Response: NMFS agrees that, in addition to the current measures to protect speckled hind and warsaw grouper, the Council should focus on spatial closures in shallower depths to further reduce discard mortality of these species. The Council is currently developing CE-BA 3, which considers additional measures to reduce bycatch of speckled hind and warsaw grouper, including the expansion of currently established MPAs and the establishment of new mid-shelf MPAs. The public, fishermen, and scientists will be given opportunities to provide input through the Council process, which includes meetings of the Council's Advisory Panels and SSC. The Council will be holding public workshops in 2012 where the public may provide input on management measures to protect speckled hind and warsaw grouper. The Habitat and Environmental Protection and the Coral Advisory panels will be given the opportunity to provide advice and knowledge concerning known locations of fish habitats important for speckled hind and warsaw grouper, including the shelf-edge habitat. The Council held public scoping meetings on CE-BA 3 from January 24-February 2, 2011. There will be other opportunities for the Council to receive public input on this issue.

Comment 7: The analysis presented in the SERO Catch Analysis (June 1, 2011, SERO-LAPP-2011-06 Report) is insufficient to draw conclusions about species associations because it lacks any information to evaluate the uncertainty in the hierarchical clustering and dimension reduction results. One way of assessing the uncertainty in clustering analyses is through bootstrap re-sampling which produces probabilities that allow us to assess the uncertainty associated with the model outputs. To our knowledge, this was not done.

Response: At the time the catch analysis was developed, the authors of the species groupings analysis (June 1, 2011, SERO-LAPP-2011-06 Report) were unaware of the application of the bootstrap re-sampling technique to determine the uncertainty of the results from a hierarchical cluster analysis. However, using another method to address uncertainty and to reduce the relative impacts of the outcomes of any one cluster analysis, NMFS applied four different clustering methods to each of five different fishery-dependent and two fishery-independent data sources, then developed a methodology for aggregating the result of these analyses across clusters to form a weighted mean cluster association index. The SEFSC certified on October 26, 2011, that the analyses of the proposed action contained in the environmental assessment and Regulatory Amendment 11 were based upon the best available scientific information.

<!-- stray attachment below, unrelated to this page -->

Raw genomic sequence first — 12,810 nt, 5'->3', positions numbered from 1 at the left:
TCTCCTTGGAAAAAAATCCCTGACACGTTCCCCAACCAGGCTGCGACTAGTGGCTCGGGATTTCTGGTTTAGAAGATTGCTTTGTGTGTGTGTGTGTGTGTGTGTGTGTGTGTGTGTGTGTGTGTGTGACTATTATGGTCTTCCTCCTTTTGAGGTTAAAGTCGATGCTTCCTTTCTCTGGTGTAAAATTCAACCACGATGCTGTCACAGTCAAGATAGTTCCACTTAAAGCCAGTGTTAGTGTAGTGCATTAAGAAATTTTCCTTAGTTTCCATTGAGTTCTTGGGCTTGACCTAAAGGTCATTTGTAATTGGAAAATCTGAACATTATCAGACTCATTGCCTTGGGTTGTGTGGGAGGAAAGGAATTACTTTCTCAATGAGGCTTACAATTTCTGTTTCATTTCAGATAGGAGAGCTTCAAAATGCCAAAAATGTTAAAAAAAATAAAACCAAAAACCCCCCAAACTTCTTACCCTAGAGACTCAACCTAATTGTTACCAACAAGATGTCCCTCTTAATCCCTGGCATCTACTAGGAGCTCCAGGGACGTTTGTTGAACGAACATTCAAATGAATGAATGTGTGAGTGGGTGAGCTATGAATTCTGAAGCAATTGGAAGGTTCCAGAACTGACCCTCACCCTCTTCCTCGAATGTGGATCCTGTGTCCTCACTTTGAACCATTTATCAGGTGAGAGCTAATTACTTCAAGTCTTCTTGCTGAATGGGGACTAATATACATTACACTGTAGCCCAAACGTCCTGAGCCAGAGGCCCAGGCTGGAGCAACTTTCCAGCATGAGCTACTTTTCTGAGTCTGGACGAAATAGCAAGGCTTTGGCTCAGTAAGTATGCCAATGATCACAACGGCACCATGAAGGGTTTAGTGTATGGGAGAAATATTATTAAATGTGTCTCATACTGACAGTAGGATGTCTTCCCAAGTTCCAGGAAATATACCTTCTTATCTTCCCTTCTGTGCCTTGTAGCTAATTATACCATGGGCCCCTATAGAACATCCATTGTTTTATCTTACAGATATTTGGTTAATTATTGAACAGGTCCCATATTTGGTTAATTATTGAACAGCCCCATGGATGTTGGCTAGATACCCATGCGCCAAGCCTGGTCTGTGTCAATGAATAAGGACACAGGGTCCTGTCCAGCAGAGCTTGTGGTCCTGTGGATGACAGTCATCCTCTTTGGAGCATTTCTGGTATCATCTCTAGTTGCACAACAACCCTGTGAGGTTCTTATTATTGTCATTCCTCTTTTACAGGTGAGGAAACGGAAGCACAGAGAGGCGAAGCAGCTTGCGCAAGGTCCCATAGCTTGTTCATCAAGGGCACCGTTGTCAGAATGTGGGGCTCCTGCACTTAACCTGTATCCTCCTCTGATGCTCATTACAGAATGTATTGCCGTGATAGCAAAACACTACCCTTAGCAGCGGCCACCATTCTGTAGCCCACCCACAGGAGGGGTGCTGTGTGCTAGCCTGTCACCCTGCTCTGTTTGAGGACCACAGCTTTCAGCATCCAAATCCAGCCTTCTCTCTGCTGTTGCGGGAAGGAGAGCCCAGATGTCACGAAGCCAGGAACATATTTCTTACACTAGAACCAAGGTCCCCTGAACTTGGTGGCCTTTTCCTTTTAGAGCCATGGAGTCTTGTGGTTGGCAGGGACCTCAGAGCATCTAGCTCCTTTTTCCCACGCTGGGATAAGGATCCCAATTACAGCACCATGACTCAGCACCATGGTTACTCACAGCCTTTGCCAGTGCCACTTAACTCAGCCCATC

Classification

The Regional Administrator, Southeast Region, NMFS has determined that this final rule is necessary to more efficiently manage the species within Regulatory Amendment 11 and is consistent with the Magnuson-Stevens Act, and other applicable law.

This final rule has been determined to be not significant for purposes of Executive Order 12866.

The Chief Counsel for Regulation of the Department of Commerce certified to the Chief Counsel for Advocacy of the Small Business Administration during the proposed rule stage that this action would not have a significant economic impact on a substantial number of small entities. The factual basis for the certification was published in the proposed rule and is not repeated here.

No substantive comments were received on the certification provided in the proposed rule (76 FR 78879, December 20, 2011). Based on the information provided in the proposed rule, the Chief Counsel for Regulation of the Department of Commerce certified to the Chief Counsel for Advocacy of the Small Business Administration this final rule is not expected to have a significant economic impact on a substantial number of small entities. As a result, a final regulatory flexibility analysis was not required and none was prepared.